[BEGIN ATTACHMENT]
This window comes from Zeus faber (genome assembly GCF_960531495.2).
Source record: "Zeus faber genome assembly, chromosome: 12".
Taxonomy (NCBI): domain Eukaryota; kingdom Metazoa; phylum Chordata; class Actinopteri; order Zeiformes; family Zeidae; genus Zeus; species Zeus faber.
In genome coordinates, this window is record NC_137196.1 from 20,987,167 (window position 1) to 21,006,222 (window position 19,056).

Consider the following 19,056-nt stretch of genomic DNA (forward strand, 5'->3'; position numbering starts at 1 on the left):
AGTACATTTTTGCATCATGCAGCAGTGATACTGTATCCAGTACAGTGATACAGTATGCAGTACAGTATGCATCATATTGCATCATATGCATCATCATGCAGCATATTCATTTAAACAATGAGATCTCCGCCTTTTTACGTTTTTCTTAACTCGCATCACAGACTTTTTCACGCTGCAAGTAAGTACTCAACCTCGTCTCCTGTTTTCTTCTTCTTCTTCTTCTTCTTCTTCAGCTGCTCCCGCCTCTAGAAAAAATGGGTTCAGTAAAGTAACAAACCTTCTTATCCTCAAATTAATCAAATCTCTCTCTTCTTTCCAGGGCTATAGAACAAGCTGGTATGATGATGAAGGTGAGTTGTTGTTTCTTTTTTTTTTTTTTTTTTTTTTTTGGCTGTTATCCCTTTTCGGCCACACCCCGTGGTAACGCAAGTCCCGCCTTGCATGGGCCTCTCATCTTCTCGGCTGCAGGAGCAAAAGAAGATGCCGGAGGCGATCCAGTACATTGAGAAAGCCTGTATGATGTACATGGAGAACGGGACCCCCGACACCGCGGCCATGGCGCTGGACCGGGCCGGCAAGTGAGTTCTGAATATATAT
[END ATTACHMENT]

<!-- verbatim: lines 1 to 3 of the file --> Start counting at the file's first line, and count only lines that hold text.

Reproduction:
This window comes from Zeus faber (genome assembly GCF_960531495.2).
Source record: "Zeus faber genome assembly, chromosome: 12".
Taxonomy (NCBI): domain Eukaryota; kingdom Metazoa; phylum Chordata; class Actinopteri; order Zeiformes; family Zeidae; genus Zeus; species Zeus faber.